The Gospel Coalition recently published an article where a young man described how he came to grow as a Christian through a small group of men who discipled him. But you would never know that is what the article was actually about. The basic message about growth into Christian maturity is obscured by the attempt to be relevant to the SSA crowd or someone else out there. Carl Trueman and I often disagree on women’s roles and masculinity in particular outside the church and home. But his short post nails the problems. Let me briefly explain why the article is not helpful.
First, it tries too hard to sound hip by using SSA as a paradigm instead of talking in terms of plain old discipleship. Read my opening sentence. There is nothing amazing about what happened to the author. It happens in thousands of churches in this land every week including ones where men shoot guns and play football. A man or woman struggles with sin other Christians come along and help him or her grow in Christ. But of course, an article like that would not get traffic or tweet as easily.
Second, it tries very hard to be profound when it isn’t. Of course, obedience is better than disobedience. Refusing to act on sinful desire is always better than acting on sinful ones. Can you imagine someone saying, a man who is prone to greed, but doesn’t steal is far more of a man than a murderer who gives in to his lust to kill? Of course not. It is so patently true that it is not worth saying. Yet if you put celibate gay Christian in there it sounds profound.
Third, as Trueman points out the article represents a category confusion. Wanting to have sex with men is a desire that has no righteous outlet. It is a sinful desire. You cannot act on it. Wanting to have sex with a woman, is a legitimate desire that must be properly channeled. Same-sex attraction is sinful all the way down, as in it can never be acted on in any way. Heterosexual desire is not.
Fourth, the article takes what has traditionally been one of the ways men separated from women, dress, manners, certain enjoyments and made them not masculine. On the flip side it has taken what is not distinctly masculine, resisting your lusts, and made it masculine. I am not saying to be truly manly you must watch football. But men and women have traditionally had different interests. That is because they are different. It is ironic that in an article which rejects dressing like a man as being manly, the picture in the post is of someone who is clearly a man. Dress does matter. So do manners and hobbies and all that other stuff that we toss on the pile as not meaning a whole lot.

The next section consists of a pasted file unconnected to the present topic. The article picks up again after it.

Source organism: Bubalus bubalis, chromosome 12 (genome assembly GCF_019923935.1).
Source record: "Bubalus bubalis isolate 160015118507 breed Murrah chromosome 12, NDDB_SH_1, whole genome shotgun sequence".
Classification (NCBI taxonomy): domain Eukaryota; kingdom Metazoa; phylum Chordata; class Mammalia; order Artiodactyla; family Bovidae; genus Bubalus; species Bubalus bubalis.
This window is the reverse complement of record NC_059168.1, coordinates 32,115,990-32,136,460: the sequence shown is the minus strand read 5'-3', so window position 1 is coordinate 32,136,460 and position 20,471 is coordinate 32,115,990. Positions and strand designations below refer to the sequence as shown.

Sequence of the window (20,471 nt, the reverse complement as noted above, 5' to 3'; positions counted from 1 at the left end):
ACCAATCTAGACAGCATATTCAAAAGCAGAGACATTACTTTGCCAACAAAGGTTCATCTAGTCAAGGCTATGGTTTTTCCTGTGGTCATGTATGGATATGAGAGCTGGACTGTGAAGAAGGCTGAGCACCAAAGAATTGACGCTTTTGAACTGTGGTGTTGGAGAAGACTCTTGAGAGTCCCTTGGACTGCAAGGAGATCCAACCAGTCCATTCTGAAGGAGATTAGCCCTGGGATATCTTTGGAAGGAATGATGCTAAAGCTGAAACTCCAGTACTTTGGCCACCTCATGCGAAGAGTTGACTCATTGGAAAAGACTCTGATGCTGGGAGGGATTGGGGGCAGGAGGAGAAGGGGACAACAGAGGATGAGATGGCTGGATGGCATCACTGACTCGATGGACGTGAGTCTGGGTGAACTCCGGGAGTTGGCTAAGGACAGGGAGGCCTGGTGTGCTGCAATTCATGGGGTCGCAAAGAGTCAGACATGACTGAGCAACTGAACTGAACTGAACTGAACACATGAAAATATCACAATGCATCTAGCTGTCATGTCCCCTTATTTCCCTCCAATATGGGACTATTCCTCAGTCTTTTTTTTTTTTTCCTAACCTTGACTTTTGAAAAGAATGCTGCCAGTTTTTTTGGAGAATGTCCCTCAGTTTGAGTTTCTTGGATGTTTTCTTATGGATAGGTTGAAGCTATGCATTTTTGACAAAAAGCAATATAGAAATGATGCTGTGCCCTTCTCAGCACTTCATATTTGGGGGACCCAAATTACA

Fifth, while I am not sure it was intended this way, but the opening paragraph appears to mock a certain culture that is filled with good Christians who love Jesus, like my dad. Are they perfect? No. But apparently you can struggle with SSA and be accepted, but killing innocent animals or loving Duck Dynasty means you are a patriarchal tyrant who doesn’t understand what it means to be a man in Christ. Here is the opening paragraph.
My adolescence was a social nightmare. I grew up in the rural South but didn’t fit the mold of Southern masculinity in the slightest. Sports piqued no interest in me; roughhousing made me nervous; slaying innocent animals seemed cruel and gross. Of course I never expressed such blasphemies—I wasn’t stupid! But I was everything opposite of what my Duck Dynasty-like culture insisted I should be. I was sensitive. I liked to read. I liked to draw. I liked to journal. I wasn’t your mud ridin’, hog huntin’ kind of boy.
Again, not sure if it was meant this way, but it comes across condescending.
Finally, because the article is so unclear, I am not sure who he is addressing with the following section:
As I observed their lives they led, the image I had in my mind of what it meant to be a man started to crumble. A man could be gentle and compassionate. A man could be thoughtful and sensitive. A man could be a better conversationalist than he is a sportsman. A man could talk about women with respect and integrity. A man could struggle with various weaknesses.
If he is saying “I had the wrong view of manhood” and these Christian men helped me correct it that is fine. But often implicit in statements like this, especially when read beside his opening paragraph and the rest of the article, is that those who hold to traditional male-female roles have taught him the wrong view of manhood. Even if he doesn’t mean this it will certainly be read that way by many. But no one I have ever read on traditional male-female roles would disagree with anything in this paragraph. In fact replace all his “could be” with “must be” and that is what I read from men who hold a hard line on SSA and believe in traditional male-female roles. Men must be gentle and compassionate. Men must be thoughtful and sensitive. Men are weak. Men must talk about women with respect and integrity. And I think most would say if they had a choice between being a great conversationalist and killing a deer they would pick the former. Yes we like to hunt, but we also like to talk.
Trueman called this the most confusing statement of the day and maybe the week. He is right. It is not helpful and throws fog on a topic that is already filled with confusion.